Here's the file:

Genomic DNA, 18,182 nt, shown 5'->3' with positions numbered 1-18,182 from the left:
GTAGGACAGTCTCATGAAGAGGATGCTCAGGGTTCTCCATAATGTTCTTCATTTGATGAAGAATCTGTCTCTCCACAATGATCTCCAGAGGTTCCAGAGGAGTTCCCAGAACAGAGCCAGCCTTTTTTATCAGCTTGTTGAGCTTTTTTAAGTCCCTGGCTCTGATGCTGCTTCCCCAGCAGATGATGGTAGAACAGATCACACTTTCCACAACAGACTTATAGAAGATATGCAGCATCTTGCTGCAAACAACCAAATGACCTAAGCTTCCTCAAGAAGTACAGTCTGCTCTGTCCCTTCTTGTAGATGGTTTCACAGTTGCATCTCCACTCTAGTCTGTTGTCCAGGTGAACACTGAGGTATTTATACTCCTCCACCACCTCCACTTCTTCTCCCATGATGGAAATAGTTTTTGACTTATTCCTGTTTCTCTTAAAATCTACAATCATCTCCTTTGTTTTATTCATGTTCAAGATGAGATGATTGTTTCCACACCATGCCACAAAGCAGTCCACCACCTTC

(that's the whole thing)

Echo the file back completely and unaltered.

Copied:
Genomic DNA, 18,182 nt, shown 5'->3' with positions numbered 1-18,182 from the left:
GTAGGACAGTCTCATGAAGAGGATGCTCAGGGTTCTCCATAATGTTCTTCATTTGATGAAGAATCTGTCTCTCCACAATGATCTCCAGAGGTTCCAGAGGAGTTCCCAGAACAGAGCCAGCCTTTTTTATCAGCTTGTTGAGCTTTTTTAAGTCCCTGGCTCTGATGCTGCTTCCCCAGCAGATGATGGTAGAACAGATCACACTTTCCACAACAGACTTATAGAAGATATGCAGCATCTTGCTGCAAACAACCAAATGACCTAAGCTTCCTCAAGAAGTACAGTCTGCTCTGTCCCTTCTTGTAGATGGTTTCACAGTTGCATCTCCACTCTAGTCTGTTGTCCAGGTGAACACTGAGGTATTTATACTCCTCCACCACCTCCACTTCTTCTCCCATGATGGAAATAGTTTTTGACTTATTCCTGTTTCTCTTAAAATCTACAATCATCTCCTTTGTTTTATTCATGTTCAAGATGAGATGATTGTTTCCACACCATGCCACAAAGCAGTCCACCACCTTC